Heritage

Trust Lucas

Long before the Ford Model T, even before the first Mercedes ‘horseless carriage’, there was Lucas. Our business was established in 1872, the same year that the petrol engine was first patented. The story of the business that Joseph Lucas founded in Birmingham, still the global HQ of Lucas today, is the story of one of the most successful automotive brands in history. If you would like to know more about the heritage of Lucas, visit www.heritage-motor-centre.co.uk, whose support we gratefully acknowledge.

1870s

Our founder, Joseph Lucas, born in Birmingham in 1834, knew how to deliver what customers needed. He began in the early 1860s as a dealer in paraffin oil for domestic lamps and soon saw potential to expand into the transport market. In 1875, he opened a small workshop on Little King Street with 5 employees. The early product range included ship's lamps (Tom Bowling) with the first "King of the Road" cycle lamp, for use on the Penny Farthing, produced in 1878.

1880s

Such was the demand for the "King of the Road" bicycle lamp that Joseph Lucas secured an official patent in 1880 and reaped the rewards during the “bicycle boom” of the time. A new factory was built, which later developed into the iconic Great King Street premises and became the hugely successful Lucas Electrical business in Birmingham.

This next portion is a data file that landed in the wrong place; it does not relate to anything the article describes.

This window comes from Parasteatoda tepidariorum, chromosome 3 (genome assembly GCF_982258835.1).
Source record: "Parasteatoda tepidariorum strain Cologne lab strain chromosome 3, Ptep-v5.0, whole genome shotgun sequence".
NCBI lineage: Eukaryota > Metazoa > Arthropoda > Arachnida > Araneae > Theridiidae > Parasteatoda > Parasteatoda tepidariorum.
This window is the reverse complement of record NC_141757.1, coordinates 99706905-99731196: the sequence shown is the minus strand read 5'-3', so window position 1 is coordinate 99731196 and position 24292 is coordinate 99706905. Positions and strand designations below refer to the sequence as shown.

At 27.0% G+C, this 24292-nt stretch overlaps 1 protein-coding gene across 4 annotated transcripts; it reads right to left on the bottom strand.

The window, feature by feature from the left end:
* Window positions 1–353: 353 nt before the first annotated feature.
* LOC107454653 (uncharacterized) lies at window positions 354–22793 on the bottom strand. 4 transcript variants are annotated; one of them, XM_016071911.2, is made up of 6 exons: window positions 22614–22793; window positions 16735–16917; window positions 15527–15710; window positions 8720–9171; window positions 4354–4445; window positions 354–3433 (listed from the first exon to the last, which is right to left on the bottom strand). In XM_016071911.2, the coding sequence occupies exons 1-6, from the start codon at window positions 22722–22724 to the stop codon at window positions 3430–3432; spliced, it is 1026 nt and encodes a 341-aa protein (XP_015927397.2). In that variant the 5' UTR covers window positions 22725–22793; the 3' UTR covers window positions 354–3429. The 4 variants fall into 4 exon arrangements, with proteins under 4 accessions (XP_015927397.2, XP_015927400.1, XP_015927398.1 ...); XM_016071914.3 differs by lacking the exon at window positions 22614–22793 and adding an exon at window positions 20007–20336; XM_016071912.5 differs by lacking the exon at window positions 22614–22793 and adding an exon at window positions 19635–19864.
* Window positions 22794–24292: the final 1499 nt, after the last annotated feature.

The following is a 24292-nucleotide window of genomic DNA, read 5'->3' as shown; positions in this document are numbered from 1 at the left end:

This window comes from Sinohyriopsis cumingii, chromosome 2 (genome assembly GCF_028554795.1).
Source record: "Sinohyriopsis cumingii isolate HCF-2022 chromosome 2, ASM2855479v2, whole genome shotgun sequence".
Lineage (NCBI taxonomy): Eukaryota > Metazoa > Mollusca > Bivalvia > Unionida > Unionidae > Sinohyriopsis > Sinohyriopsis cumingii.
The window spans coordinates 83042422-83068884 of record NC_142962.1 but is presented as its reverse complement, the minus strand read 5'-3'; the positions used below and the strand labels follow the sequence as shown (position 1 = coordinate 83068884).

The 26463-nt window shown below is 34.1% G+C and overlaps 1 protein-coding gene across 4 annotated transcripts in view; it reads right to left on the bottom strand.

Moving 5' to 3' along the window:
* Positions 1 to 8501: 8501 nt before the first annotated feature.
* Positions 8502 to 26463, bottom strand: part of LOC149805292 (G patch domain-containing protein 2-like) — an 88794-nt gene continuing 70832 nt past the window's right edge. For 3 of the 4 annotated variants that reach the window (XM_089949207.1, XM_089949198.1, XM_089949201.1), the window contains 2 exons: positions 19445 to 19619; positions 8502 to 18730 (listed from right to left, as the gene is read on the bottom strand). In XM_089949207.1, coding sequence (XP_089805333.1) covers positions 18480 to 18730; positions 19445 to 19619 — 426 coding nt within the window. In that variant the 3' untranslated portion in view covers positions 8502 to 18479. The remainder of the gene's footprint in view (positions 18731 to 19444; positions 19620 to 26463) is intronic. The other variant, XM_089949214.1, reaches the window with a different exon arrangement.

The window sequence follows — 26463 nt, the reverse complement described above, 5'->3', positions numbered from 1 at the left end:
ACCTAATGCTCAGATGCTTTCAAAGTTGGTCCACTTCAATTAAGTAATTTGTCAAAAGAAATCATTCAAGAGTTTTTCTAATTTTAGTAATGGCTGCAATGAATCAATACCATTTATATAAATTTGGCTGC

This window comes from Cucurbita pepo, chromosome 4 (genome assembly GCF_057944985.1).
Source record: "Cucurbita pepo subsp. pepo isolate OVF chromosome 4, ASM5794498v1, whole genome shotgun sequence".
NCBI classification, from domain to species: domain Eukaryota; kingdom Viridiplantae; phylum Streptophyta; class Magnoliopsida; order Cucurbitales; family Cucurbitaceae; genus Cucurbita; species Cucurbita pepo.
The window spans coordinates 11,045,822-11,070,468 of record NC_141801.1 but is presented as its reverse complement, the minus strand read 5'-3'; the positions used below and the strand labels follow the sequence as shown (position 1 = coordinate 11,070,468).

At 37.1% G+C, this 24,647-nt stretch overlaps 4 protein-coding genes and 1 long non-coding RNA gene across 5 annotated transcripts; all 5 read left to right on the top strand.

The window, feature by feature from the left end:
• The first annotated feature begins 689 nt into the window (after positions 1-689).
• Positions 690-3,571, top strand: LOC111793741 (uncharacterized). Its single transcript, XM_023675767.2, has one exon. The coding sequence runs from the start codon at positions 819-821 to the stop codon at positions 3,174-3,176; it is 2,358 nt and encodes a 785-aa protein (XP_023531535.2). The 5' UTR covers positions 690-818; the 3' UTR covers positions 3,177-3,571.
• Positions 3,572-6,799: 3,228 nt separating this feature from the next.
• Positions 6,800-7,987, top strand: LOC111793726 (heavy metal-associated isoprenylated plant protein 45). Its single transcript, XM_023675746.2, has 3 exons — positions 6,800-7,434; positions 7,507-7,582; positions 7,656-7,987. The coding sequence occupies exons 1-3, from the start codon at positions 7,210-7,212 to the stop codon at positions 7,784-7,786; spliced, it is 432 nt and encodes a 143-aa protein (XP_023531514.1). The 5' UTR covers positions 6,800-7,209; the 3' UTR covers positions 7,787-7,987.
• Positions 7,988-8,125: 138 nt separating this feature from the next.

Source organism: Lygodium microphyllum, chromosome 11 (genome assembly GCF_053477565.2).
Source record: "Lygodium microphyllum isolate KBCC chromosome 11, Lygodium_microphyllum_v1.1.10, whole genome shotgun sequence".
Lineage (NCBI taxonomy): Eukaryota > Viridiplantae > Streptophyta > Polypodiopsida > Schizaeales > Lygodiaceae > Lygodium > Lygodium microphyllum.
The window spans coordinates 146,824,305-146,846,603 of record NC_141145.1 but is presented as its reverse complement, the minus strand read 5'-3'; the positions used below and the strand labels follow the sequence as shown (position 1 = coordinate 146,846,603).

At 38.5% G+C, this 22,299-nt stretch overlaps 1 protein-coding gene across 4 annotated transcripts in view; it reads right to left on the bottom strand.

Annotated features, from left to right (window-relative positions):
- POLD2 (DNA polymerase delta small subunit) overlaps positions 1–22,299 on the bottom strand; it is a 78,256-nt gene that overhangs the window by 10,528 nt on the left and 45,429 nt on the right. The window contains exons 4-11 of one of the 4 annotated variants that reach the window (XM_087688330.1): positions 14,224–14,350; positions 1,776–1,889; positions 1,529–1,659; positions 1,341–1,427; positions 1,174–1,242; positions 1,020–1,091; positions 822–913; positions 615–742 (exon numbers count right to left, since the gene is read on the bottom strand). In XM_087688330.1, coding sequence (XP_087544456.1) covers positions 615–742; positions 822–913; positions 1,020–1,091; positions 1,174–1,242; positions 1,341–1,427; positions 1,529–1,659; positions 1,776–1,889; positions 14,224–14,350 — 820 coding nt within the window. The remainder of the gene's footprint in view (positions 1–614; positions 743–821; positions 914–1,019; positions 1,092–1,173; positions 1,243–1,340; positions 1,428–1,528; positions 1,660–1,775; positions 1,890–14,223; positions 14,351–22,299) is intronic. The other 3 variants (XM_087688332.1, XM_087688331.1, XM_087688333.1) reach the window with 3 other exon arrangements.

1890s

In 1897 a public company, Joseph Lucas Ltd, was formed with Joseph as Chairman. The company had now achieved a leading position in its market and the strength of the business enabled Joseph to enter the infant automotive parts and accessories market.

1900s

Joseph Lucas died in 1902 to be succeeded by his son, Harry, as Chairman. Harry was able to take full advantage of the automotive boom, which had been spurred on by an act of Parliament that had raised the speed limit above walking pace! The range extended to include cycle, motorcycle and car accessories, including oil, acetylene, and electric lamps. Great King Street was expanded to meet increased demand and Lucas continued to grow and grow.

1910s